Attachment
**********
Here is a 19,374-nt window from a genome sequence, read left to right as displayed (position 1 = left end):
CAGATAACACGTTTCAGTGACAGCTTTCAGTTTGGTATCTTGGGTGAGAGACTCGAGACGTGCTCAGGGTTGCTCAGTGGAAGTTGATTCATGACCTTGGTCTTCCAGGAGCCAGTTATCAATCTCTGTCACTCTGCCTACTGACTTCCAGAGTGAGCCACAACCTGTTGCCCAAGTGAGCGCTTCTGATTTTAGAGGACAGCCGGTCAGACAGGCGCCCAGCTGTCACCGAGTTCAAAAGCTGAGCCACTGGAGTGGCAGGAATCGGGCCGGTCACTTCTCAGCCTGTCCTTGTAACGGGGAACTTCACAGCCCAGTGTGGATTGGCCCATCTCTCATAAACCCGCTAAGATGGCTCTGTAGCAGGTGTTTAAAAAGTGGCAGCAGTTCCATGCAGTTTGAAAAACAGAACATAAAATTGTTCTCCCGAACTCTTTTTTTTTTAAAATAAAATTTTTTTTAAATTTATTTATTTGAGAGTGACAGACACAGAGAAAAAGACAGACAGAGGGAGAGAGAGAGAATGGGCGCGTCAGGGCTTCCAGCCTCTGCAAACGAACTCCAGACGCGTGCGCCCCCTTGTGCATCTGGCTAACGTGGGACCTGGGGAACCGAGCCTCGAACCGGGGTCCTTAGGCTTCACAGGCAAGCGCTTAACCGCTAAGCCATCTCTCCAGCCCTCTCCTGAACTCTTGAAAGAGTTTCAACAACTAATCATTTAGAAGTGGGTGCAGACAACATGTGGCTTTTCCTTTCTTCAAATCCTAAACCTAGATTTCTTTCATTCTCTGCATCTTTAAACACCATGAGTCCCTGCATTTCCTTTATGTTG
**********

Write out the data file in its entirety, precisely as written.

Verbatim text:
Here is a 19,374-nt window from a genome sequence, read left to right as displayed (position 1 = left end):
CAGATAACACGTTTCAGTGACAGCTTTCAGTTTGGTATCTTGGGTGAGAGACTCGAGACGTGCTCAGGGTTGCTCAGTGGAAGTTGATTCATGACCTTGGTCTTCCAGGAGCCAGTTATCAATCTCTGTCACTCTGCCTACTGACTTCCAGAGTGAGCCACAACCTGTTGCCCAAGTGAGCGCTTCTGATTTTAGAGGACAGCCGGTCAGACAGGCGCCCAGCTGTCACCGAGTTCAAAAGCTGAGCCACTGGAGTGGCAGGAATCGGGCCGGTCACTTCTCAGCCTGTCCTTGTAACGGGGAACTTCACAGCCCAGTGTGGATTGGCCCATCTCTCATAAACCCGCTAAGATGGCTCTGTAGCAGGTGTTTAAAAAGTGGCAGCAGTTCCATGCAGTTTGAAAAACAGAACATAAAATTGTTCTCCCGAACTCTTTTTTTTTTAAAATAAAATTTTTTTTAAATTTATTTATTTGAGAGTGACAGACACAGAGAAAAAGACAGACAGAGGGAGAGAGAGAGAATGGGCGCGTCAGGGCTTCCAGCCTCTGCAAACGAACTCCAGACGCGTGCGCCCCCTTGTGCATCTGGCTAACGTGGGACCTGGGGAACCGAGCCTCGAACCGGGGTCCTTAGGCTTCACAGGCAAGCGCTTAACCGCTAAGCCATCTCTCCAGCCCTCTCCTGAACTCTTGAAAGAGTTTCAACAACTAATCATTTAGAAGTGGGTGCAGACAACATGTGGCTTTTCCTTTCTTCAAATCCTAAACCTAGATTTCTTTCATTCTCTGCATCTTTAAACACCATGAGTCCCTGCATTTCCTTTATGTTG